What is ER?

ER is a relief which applies a lower rate of capital gains tax to chargeable gains, provided certain conditions are satisfied. Gains which qualify for ER are taxed at 10%, rather than the usual 20% rate which applies where an individual has total income and gains in a tax year in excess of the threshold for the higher rate of income tax.  ER is available for the first £10 million of qualifying lifetime gains.

How do shares qualify ER on sale?

Broadly, for shares to be eligible for ER on sale, it is necessary that:

  1.  throughout the period of at least one year ending on the date the shares are sold the shares have been shares in a trading company or the holding company of a trading group;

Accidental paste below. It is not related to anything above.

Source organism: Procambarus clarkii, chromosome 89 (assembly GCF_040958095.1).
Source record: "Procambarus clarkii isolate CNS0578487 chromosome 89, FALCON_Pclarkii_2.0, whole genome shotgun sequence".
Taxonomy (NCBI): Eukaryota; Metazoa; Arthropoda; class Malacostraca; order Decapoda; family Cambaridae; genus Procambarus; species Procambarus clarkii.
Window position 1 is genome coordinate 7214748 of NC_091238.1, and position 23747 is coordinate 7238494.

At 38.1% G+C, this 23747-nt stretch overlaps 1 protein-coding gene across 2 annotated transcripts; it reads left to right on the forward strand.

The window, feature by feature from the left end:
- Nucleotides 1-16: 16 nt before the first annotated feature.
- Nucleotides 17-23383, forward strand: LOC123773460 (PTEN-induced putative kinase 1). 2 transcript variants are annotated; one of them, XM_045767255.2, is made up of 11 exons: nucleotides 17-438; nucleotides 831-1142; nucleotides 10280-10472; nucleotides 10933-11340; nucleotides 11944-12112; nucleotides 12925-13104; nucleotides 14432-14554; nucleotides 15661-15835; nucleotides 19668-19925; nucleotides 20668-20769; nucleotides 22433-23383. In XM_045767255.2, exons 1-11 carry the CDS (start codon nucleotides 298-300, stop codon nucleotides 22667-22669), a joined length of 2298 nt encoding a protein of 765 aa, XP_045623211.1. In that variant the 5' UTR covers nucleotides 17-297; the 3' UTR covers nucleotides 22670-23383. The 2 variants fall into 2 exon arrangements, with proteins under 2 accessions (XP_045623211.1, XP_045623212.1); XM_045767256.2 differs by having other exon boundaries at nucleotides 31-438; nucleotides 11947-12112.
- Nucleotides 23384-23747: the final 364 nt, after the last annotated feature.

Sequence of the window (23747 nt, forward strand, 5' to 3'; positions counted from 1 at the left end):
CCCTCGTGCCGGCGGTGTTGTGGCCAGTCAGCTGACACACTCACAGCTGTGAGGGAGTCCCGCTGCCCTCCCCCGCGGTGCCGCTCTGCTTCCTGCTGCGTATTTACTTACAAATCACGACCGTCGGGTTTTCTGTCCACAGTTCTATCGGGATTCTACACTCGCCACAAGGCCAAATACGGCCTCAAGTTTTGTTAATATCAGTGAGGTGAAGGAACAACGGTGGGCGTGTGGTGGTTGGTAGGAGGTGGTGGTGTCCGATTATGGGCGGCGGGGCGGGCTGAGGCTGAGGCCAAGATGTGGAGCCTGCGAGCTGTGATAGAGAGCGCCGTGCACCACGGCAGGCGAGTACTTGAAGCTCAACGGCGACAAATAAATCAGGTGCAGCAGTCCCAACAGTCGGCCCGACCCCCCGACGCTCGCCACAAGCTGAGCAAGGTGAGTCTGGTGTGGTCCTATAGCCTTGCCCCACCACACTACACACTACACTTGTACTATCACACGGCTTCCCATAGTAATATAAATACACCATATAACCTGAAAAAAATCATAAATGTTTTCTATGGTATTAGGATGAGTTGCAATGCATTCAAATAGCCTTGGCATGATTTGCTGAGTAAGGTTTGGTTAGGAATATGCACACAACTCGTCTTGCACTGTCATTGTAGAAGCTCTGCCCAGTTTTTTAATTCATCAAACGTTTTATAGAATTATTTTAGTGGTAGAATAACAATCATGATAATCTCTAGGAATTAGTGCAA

2. the selling shareholder has been an employee or director of the company or another company in the same group as the company, and
  3. the company must have been the employee’s ‘personal company’. (The company is the employee’s ‘personal company’ if the seller has held shares carrying at least 5% of the voting rights in the company and representing at least 5% of the aggregate nominal value of all shares in the company).

What are the four hallmarks under the DOTAS Financial Products hallmark?

See table below.  There are four conditions for the application of DOTAS which will apply provided condition 1 and condition 2 (which usually apply in growth share structures) and either of conditions 3 or 4 are satisfied.  

Condition 1

the arrangement includes a Financial Product (‘Financial Product’ is defined to include shares, so this condition will be satisfied).

Must apply

Condition 2

an informed observer could reasonably conclude that the main benefit of including a specified financial product is to achieve a tax advantage